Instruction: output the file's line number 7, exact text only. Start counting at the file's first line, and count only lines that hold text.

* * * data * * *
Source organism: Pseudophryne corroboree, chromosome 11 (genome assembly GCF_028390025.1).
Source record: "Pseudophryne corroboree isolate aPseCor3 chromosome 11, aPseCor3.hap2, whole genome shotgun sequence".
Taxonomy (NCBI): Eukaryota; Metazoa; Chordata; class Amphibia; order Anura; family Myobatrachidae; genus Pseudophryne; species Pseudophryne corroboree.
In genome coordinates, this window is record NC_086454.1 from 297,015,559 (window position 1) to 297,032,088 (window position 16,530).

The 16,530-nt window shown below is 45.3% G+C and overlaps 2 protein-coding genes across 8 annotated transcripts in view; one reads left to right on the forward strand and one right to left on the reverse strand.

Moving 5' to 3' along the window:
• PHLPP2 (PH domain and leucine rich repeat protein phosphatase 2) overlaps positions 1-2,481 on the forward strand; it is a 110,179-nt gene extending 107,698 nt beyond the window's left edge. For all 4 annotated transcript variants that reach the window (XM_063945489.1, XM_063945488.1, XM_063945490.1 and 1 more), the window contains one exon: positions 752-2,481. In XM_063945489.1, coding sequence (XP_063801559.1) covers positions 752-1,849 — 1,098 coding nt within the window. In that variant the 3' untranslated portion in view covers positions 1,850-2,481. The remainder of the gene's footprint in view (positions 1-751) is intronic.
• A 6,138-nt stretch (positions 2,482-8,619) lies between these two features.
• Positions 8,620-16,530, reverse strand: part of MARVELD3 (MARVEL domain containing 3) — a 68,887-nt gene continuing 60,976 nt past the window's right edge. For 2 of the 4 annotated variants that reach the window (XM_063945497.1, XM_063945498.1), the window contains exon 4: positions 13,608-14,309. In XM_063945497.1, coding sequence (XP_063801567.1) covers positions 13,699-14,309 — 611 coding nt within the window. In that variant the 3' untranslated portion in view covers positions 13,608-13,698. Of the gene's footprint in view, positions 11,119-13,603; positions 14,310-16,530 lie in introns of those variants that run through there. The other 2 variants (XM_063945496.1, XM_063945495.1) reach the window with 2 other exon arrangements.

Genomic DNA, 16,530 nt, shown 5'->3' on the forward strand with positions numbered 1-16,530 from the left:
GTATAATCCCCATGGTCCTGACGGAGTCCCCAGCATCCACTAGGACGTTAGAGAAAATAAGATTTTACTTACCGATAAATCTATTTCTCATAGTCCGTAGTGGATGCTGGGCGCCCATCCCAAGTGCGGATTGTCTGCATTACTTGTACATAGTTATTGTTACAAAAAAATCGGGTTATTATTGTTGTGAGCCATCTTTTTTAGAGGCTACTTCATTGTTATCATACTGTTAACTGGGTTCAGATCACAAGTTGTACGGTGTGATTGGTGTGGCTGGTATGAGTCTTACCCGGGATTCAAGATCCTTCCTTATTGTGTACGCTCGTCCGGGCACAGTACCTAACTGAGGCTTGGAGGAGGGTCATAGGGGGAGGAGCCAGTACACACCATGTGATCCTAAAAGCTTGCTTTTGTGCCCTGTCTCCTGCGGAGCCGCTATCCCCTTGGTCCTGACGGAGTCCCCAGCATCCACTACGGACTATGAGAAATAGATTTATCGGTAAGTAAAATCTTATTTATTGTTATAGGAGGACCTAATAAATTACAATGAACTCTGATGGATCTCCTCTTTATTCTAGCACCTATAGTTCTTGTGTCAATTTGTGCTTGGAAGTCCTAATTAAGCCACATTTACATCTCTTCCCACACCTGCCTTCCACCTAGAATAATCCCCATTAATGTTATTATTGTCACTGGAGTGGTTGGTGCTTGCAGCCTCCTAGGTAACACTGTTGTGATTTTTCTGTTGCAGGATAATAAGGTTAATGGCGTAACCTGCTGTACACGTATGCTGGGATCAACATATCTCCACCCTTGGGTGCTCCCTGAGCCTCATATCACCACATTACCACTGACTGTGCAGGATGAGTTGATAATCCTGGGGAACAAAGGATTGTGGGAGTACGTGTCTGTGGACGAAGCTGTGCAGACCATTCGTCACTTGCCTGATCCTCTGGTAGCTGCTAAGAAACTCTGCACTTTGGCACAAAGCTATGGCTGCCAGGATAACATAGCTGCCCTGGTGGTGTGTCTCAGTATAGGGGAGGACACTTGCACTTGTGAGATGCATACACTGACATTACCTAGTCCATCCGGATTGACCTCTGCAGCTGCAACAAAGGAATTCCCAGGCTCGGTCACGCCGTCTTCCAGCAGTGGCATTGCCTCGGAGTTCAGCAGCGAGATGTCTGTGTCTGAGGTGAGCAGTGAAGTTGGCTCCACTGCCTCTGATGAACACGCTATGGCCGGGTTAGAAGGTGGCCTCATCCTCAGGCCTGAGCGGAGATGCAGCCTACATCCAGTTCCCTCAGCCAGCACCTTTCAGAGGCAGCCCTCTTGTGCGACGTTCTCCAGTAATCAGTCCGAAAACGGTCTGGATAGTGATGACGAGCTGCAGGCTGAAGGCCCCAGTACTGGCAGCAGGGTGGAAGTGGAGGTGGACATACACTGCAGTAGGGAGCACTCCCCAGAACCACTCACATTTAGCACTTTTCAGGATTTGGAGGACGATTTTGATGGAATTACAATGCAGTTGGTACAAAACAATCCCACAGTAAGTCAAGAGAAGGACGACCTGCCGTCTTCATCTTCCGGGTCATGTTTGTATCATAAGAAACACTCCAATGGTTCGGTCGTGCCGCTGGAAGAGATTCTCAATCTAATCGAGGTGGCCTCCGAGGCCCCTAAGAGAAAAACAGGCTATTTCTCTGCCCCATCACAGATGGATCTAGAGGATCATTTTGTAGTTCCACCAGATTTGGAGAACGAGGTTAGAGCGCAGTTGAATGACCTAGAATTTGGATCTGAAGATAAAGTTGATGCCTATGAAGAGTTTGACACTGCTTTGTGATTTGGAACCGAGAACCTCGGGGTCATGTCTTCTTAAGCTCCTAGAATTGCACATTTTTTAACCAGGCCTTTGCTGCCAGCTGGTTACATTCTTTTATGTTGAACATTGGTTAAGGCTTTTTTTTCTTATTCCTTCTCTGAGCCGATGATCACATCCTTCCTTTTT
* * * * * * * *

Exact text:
• PHLPP2 (PH domain and leucine rich repeat protein phosphatase 2) overlaps positions 1-2,481 on the forward strand; it is a 110,179-nt gene extending 107,698 nt beyond the window's left edge. For all 4 annotated transcript variants that reach the window (XM_063945489.1, XM_063945488.1, XM_063945490.1 and 1 more), the window contains one exon: positions 752-2,481. In XM_063945489.1, coding sequence (XP_063801559.1) covers positions 752-1,849 — 1,098 coding nt within the window. In that variant the 3' untranslated portion in view covers positions 1,850-2,481. The remainder of the gene's footprint in view (positions 1-751) is intronic.